"The Work of the Blight Commis
sion in Pennsylvania" Mr. Det
weiler will lecture in the Forestry
Building at 11:20 a. m. and 3:10 p.
m. on the same date, his topics be
ing, "Forestry in connection with
Lumbering operations in Min
These lectures will be under the
auspices of the Forestry Society. I
Announcement will be made at an
early date, of the program of the
Forestry Society for the entire
year. The society meets every
Tuesday evening and the talks are
generally on subjects connected
with the profession of forestry, and
every man interested in Forestry
should take it upon himself to be
at these meetings.
Professors Wood and Diemer at-
tended a mee .
the meeting a ,
ject of effici ,
tion. An into
lowed on me
ting held last week by
Club at Altoona. Mr.
manager of the Rem-
Titer works, addressed
'nd spoke on the sub
mt management of in
anizations. His talk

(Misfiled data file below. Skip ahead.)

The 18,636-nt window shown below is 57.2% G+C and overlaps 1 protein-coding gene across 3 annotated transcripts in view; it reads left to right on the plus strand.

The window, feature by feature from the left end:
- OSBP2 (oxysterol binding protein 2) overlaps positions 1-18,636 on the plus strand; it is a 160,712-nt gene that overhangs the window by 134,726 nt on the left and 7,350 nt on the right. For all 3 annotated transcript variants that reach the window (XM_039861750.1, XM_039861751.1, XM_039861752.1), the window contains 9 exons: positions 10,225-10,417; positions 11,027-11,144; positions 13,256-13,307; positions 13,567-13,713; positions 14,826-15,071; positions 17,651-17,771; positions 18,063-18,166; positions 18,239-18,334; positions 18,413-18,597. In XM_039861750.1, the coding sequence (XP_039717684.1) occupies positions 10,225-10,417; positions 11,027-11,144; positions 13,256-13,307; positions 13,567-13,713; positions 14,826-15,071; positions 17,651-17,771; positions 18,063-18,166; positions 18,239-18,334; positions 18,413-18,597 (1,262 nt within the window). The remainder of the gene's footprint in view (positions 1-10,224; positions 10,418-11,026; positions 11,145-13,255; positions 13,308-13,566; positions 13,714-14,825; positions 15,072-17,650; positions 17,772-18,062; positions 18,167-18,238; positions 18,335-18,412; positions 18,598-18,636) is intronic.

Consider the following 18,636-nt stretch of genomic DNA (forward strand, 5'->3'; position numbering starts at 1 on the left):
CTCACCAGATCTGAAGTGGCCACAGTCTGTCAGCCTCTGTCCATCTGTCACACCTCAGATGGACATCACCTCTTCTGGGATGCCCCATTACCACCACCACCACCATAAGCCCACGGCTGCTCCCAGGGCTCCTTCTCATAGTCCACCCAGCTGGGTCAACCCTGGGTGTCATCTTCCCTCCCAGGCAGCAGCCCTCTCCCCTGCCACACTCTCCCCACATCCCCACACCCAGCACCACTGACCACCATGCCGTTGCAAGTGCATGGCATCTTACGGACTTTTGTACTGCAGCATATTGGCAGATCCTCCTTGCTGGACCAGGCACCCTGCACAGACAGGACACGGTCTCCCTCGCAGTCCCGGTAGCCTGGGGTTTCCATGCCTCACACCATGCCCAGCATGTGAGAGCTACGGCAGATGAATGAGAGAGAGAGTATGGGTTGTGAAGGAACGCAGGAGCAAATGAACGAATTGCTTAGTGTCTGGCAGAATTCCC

pnted with moving pic
*.• machinery in opera
'eresting discussion fol
:thods whereby greater
:g efficiency may be
the officials of the
F. F. Sinan, of the class of 1909,
has left the pates Engine company.
of Joliet, 111,, and will take up his
residence in, Winnepeg, Manitoba.
He has been engaged by the
Manitoba Biqdge and Iron Works
We carry a
full line of
Bellefonte' (Critraf _Ratilrc)aci
F. H. THOMAS, General Manager
It ni p m
lOp 9 00
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IN II 111
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The First National Bank
State College, Pa.
on time deposits, payable
GEORGE B. JACKSON
CIGARS. TOBACCO AND
FRESH ROASTED PEANUTS
A Full Line of Sooners' fancy Articles.
ALLEN ST., STATE COLLEGE. PA.
J. C. MARKLE
All Kinds of Choice Meats
138 College Avenue
G. Ii ..SriztE... ,
Je_We. Per avia Optician
CHAS. A. WOIVIER
Your patronage sollcted Firstclass work guar
S. E. KIMPORT
Choice Meats of All Kinds
Frazier Street Both phones
Patronize the Co
.The Athletic Store
BEI L.LTONTE, PA
1, NEW 1 Olt.K. Ar .
IA VIM %DI:1,1'1111 Ar
L, n \ 111:1,It W 2“ Ar
.IA Prl Tr. 131 RG 11.
S l'.:1 111,T , S
I•I 1 , 101`,1 , 01:1 ,
lq , 1% (.1:011, M11,1,S
Sloe =sly 84 Gentzel
Dry Doorls, Drooorios, Notions
FuNiUtle and Carpets
'PlO:arc, Seaming a Swab:ll,a
FINE -:- CONFECTIONERY
Nos. 200-206 College Avenue
The Potter-Hoy Hardware Co.
1 et 3 thin; in liardwnre
1)1,t I IbillOr, fur Ow
PENINSULAR PAINT and VARNISH CO'S
H. A. EVEY
4,..._ I_.h li - s-ry
CAB WORK A SPECIALTY
SANITARY PLUMBING, STEAM,
HOT WAFER, VAPOR AND
State College Pennsylvania
I 11 50